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A chrestomathy is a set of parallel texts - or in the case of programming, code examples - used for comparing different versions of a text, either in a different language, in different translations to the same language, or versions whose sources are different. It is often used in literary and scriptural analysis, linguistics, in language education.

They are related to multi-lingual texts such the Rosetta Stone, or modern bilingual signs common in places where different languages are in use, but whereas the purpose of those are usually to give translations for disjoint language groups, chrestomathies are explicitly meant for comparison of either the language or the texts.

In programming specifically, a code chrestomathy can be used to contrast different programming languages, or different methods for applying similar techniques (whether in different languages or not). The best known example on the Web today (Dec 2017) is Rosetta Code, which hosts collections of algorithms and data structures implemented in dozens or even hundreds of different languages.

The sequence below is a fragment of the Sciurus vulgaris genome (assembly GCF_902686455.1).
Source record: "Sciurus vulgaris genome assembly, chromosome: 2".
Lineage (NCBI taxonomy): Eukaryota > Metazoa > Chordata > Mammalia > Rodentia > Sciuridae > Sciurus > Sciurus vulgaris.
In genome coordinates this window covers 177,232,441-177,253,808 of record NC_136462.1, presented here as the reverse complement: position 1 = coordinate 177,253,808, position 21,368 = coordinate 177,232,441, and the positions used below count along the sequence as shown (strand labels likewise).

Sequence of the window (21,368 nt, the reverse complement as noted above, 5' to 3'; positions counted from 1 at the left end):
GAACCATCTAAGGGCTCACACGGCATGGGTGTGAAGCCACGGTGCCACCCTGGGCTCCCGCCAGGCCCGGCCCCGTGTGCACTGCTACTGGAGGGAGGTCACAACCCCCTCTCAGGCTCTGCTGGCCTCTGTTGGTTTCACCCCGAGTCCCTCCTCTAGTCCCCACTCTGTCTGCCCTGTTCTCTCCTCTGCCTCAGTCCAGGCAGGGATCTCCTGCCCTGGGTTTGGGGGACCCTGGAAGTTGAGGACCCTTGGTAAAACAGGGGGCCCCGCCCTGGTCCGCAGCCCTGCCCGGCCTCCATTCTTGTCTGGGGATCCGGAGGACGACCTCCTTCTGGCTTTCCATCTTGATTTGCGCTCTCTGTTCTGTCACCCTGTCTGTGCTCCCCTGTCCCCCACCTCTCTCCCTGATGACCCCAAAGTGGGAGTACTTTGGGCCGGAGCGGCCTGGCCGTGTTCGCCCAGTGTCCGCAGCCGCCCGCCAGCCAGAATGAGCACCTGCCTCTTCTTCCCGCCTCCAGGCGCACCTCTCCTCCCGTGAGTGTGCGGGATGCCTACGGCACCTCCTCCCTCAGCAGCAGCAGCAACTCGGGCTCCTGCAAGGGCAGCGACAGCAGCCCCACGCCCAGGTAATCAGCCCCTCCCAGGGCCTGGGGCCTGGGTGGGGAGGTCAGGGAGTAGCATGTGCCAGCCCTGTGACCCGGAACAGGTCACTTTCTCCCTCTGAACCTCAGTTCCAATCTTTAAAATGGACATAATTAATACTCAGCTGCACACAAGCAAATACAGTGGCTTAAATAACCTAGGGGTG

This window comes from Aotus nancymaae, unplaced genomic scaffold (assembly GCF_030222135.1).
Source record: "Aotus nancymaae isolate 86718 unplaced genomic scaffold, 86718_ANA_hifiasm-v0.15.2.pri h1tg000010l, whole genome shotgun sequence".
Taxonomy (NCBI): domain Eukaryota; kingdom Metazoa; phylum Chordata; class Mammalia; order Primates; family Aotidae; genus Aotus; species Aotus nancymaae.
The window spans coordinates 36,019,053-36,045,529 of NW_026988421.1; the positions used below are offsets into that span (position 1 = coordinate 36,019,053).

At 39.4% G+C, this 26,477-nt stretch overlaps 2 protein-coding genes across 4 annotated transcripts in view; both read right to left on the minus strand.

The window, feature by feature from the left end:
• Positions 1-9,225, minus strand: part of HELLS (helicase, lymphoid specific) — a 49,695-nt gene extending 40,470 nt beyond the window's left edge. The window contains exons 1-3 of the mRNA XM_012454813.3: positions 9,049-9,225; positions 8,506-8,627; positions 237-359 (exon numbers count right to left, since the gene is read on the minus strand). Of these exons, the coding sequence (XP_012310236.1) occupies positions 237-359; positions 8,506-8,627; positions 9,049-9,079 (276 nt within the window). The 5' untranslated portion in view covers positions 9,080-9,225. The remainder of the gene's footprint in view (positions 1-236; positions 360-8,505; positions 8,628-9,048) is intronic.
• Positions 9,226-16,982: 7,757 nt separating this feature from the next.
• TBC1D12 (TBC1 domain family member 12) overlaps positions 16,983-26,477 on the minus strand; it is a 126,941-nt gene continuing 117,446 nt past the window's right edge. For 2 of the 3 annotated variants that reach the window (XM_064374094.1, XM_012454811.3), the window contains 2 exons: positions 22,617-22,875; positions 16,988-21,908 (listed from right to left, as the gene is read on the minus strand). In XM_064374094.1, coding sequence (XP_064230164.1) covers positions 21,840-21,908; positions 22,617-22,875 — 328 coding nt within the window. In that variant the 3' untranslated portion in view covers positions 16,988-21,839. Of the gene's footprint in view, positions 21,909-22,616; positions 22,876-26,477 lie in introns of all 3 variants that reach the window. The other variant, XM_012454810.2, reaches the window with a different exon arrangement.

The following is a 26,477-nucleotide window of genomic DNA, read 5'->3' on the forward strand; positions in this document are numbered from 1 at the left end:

For this wiki, the chrestomathy topic is for members of the OSDev community to creat pages where they and others can add examples of how certain operations or techniques are implemented in different operating systems, or by user applications running under a given operating system.

The primary purpose of this is to provide examples (or links to examples) of different approaches to how OS-specific operations can be handled. Because these functions are dependent on the design of other aspects of the system, a general-purpose example cannot be provided in the wiki which gives enough information for developers who are looking to learn how to implement them for their own system. Instead, future pages in the wiki, and new edits of existing pages, should provide only a general skeleton example in the page itself, and add a new page in this category where more concrete examples could be posted.

Pages in category "Chrestomathy"

This category contains only the following page.

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